hese appropriations of someone else’s language occurred in moments and activities when the world of daily life known in common with others and with others taken for granted. These findings have important implications on the ethnic process and the way social identities are negotiated in interactional code-switching. (p.135).
According to Cutler (2005), Rampton’s book describes how groups of multiracial adolescents in a British working-class community mix their use of Creole, Panjabi and Asian English. Rampton found that language crossing, in many instances, constitutes an anti-racist practice and is emblematic of young people striving to redefine their identities. The young people he studied used this mixed code to contest racial boundaries and assert a new “de-racinated” ethnicity. (Language Crossing- Borrowing Identity, para. 2).
Rampton also cited in his book the two types of code-switching namely situational and figurative. Situational code-switching is a standard speech that indicates a shift in a certain situation while figurative code-switching or double-voicing describes the way that utterances can be affected by a plurality of competing languages, discourse and voices.(Bakhtin, 1984). Under figurative code-switching are metaphorical code-switching (uni-directional) and ironic code-switching (vari-directional). Rampton defines metaphorical code-switching as a switching that introduces varieties of speech that is harder for the recipients to understand. It is uni-directional because speakers go along with the momentum of the second voice, thought it generally retains an element of otherness which makes the appropriation conditional and introduce some reservation into the speakers’ use of it. On the other hand, ironic code-switching (vari-directional) is a speech in which the speaker speaks in someone else’s discourse, but introduce into that discourse a semantic intention directly opposed to the original one.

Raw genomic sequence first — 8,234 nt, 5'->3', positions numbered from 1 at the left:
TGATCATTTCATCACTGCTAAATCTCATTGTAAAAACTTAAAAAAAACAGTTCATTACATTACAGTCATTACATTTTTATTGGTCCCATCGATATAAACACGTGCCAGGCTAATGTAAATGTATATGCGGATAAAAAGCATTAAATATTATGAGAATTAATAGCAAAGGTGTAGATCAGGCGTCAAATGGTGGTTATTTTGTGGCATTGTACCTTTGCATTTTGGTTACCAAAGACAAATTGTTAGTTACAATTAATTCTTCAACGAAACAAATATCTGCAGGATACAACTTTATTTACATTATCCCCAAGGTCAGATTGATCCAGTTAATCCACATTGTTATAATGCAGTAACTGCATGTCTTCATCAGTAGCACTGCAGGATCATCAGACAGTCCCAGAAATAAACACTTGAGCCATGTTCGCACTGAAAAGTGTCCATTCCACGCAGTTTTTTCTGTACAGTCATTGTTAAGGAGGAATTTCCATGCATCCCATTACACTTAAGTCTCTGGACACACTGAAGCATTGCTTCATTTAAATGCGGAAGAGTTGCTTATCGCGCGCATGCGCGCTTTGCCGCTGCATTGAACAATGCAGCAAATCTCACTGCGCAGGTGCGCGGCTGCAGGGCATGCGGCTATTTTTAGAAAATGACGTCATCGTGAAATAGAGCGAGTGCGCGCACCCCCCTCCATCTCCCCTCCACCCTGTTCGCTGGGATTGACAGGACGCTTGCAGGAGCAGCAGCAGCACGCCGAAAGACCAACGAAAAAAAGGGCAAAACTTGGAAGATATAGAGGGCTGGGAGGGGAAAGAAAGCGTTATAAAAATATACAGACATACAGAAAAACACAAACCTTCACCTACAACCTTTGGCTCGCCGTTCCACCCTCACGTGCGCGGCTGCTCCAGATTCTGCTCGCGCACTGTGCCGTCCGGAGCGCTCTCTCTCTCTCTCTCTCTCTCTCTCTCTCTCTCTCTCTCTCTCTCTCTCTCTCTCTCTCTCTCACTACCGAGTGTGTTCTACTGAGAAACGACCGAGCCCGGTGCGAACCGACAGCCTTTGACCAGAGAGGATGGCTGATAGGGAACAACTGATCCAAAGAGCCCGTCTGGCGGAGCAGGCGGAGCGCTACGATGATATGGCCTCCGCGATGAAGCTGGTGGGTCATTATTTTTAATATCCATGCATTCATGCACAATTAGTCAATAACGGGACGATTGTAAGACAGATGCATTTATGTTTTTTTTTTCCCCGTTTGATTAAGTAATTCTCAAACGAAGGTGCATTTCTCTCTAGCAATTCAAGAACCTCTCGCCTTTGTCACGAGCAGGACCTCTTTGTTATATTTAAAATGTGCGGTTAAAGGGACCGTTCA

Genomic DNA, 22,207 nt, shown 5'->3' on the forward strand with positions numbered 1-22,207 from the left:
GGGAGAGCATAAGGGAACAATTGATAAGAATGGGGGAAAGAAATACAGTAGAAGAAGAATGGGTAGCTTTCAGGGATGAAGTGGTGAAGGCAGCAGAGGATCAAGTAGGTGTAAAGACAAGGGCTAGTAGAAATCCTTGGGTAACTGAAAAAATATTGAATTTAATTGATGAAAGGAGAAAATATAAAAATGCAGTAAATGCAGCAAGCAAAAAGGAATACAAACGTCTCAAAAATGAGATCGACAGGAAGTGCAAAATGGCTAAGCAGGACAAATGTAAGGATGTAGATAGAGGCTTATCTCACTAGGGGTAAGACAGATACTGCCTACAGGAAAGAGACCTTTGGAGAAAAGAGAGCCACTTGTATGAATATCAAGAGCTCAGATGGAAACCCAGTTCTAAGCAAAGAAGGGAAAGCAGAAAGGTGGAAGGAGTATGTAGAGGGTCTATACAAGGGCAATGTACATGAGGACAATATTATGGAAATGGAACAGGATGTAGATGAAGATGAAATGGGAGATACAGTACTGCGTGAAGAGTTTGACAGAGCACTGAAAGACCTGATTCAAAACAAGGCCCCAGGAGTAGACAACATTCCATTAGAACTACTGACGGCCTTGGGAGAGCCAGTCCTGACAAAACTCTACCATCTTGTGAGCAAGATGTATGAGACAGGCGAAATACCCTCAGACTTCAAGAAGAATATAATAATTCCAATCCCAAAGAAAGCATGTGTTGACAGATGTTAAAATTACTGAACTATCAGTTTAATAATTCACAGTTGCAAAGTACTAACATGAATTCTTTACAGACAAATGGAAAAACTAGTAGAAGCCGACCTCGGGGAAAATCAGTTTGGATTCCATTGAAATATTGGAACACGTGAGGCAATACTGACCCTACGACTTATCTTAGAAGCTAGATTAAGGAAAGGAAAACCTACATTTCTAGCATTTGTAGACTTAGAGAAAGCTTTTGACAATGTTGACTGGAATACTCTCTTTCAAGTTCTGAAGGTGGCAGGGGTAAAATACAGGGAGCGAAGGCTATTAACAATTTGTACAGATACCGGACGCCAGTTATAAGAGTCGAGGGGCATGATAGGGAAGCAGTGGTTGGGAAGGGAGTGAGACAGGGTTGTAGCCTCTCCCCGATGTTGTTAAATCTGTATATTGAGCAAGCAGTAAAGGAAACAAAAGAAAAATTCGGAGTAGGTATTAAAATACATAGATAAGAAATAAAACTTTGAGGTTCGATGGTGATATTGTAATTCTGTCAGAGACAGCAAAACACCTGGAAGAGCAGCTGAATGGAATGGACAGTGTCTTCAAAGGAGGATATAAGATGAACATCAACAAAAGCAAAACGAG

Language crossing is the foreground